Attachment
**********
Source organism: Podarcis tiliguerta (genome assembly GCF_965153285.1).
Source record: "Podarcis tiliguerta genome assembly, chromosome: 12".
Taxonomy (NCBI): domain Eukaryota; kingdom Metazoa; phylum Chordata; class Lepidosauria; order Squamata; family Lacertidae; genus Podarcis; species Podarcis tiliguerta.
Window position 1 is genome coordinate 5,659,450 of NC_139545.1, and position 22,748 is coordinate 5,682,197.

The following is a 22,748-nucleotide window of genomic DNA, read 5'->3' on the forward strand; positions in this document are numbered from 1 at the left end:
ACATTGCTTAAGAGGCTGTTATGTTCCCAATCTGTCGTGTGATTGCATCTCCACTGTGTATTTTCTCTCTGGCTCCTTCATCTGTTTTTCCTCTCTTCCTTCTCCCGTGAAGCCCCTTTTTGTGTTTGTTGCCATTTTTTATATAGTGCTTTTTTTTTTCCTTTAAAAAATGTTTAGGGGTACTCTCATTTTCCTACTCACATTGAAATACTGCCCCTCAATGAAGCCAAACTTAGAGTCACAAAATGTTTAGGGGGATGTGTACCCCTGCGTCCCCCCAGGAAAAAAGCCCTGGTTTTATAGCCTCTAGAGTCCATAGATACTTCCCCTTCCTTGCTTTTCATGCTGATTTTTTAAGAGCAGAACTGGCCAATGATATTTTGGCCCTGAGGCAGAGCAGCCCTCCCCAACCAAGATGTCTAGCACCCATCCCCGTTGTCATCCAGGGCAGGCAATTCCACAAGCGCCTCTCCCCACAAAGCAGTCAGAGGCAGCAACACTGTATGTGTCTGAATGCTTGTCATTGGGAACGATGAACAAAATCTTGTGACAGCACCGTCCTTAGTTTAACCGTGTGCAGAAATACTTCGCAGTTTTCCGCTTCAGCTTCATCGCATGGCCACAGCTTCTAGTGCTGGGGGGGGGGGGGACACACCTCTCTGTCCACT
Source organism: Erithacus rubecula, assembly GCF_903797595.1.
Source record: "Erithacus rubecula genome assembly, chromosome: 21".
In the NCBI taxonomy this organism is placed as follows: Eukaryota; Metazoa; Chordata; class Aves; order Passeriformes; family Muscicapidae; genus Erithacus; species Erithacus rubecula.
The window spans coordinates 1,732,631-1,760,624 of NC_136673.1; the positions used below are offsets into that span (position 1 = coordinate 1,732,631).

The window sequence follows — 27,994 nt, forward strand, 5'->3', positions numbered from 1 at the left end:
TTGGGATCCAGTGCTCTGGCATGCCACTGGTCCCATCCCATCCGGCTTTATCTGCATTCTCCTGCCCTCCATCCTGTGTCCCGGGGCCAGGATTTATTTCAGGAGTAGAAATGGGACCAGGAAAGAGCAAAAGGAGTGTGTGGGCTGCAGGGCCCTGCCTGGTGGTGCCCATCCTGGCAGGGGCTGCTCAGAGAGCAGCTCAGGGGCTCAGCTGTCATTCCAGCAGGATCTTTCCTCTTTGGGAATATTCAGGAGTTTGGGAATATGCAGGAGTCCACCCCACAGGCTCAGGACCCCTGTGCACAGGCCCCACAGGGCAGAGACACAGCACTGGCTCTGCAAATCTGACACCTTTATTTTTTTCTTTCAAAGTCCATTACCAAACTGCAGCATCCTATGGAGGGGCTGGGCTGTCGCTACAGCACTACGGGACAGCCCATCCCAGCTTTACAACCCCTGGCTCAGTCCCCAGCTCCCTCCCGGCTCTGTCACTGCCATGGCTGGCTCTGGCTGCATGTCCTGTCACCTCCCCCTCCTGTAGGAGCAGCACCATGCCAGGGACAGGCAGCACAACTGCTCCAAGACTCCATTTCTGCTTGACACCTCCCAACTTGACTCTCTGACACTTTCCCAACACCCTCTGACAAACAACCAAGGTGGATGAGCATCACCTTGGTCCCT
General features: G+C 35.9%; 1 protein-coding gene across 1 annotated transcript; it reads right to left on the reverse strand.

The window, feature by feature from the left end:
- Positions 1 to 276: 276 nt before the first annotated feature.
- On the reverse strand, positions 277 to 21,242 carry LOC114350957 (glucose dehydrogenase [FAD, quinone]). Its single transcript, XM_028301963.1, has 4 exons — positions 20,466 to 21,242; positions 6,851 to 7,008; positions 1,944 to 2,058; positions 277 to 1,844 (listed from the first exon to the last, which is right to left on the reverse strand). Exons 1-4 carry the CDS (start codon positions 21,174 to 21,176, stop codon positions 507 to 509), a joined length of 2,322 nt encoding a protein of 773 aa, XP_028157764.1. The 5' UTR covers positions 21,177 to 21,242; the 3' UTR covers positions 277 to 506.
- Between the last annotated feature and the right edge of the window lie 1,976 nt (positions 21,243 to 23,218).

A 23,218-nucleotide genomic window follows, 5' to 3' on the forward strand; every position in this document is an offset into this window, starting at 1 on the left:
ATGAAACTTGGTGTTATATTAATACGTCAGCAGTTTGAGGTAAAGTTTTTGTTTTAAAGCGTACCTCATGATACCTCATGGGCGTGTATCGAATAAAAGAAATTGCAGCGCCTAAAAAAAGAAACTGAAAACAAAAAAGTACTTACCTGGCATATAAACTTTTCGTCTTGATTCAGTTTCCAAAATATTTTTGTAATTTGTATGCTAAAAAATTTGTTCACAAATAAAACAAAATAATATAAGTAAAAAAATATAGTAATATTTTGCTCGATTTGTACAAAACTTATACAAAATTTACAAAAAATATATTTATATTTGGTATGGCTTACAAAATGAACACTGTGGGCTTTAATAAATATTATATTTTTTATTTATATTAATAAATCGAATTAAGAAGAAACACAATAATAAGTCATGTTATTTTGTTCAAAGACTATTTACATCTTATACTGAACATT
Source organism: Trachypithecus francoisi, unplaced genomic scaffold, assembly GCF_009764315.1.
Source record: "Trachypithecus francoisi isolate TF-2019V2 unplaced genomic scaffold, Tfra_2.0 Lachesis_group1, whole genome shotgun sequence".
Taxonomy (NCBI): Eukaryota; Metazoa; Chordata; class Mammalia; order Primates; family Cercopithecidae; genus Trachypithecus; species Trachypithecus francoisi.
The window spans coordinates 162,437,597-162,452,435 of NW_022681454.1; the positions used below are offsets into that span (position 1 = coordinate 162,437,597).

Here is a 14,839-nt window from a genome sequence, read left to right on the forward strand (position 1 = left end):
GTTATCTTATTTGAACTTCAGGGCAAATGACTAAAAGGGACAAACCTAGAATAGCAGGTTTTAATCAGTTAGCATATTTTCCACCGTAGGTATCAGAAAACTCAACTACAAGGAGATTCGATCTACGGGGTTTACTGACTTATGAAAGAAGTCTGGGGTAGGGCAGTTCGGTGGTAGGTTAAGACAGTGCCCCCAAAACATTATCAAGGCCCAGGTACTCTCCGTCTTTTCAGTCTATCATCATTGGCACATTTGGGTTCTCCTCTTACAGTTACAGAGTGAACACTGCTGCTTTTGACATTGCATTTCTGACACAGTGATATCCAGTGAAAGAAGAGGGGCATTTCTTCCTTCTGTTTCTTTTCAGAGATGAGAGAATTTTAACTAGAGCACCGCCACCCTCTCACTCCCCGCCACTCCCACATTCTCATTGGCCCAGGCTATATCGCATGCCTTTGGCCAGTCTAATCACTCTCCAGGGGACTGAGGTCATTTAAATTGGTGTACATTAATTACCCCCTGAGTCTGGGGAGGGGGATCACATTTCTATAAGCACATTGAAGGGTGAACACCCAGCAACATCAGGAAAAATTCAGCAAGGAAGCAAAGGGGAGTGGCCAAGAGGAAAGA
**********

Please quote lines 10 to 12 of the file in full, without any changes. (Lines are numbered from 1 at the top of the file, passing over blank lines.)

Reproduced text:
The window spans coordinates 1,732,631-1,760,624 of NC_136673.1; the positions used below are offsets into that span (position 1 = coordinate 1,732,631).

The window sequence follows — 27,994 nt, forward strand, 5'->3', positions numbered from 1 at the left end:
TTGGGATCCAGTGCTCTGGCATGCCACTGGTCCCATCCCATCCGGCTTTATCTGCATTCTCCTGCCCTCCATCCTGTGTCCCGGGGCCAGGATTTATTTCAGGAGTAGAAATGGGACCAGGAAAGAGCAAAAGGAGTGTGTGGGCTGCAGGGCCCTGCCTGGTGGTGCCCATCCTGGCAGGGGCTGCTCAGAGAGCAGCTCAGGGGCTCAGCTGTCATTCCAGCAGGATCTTTCCTCTTTGGGAATATTCAGGAGTTTGGGAATATGCAGGAGTCCACCCCACAGGCTCAGGACCCCTGTGCACAGGCCCCACAGGGCAGAGACACAGCACTGGCTCTGCAAATCTGACACCTTTATTTTTTTCTTTCAAAGTCCATTACCAAACTGCAGCATCCTATGGAGGGGCTGGGCTGTCGCTACAGCACTACGGGACAGCCCATCCCAGCTTTACAACCCCTGGCTCAGTCCCCAGCTCCCTCCCGGCTCTGTCACTGCCATGGCTGGCTCTGGCTGCATGTCCTGTCACCTCCCCCTCCTGTAGGAGCAGCACCATGCCAGGGACAGGCAGCACAACTGCTCCAAGACTCCATTTCTGCTTGACACCTCCCAACTTGACTCTCTGACACTTTCCCAACACCCTCTGACAAACAACCAAGGTGGATGAGCATCACCTTGGTCCCT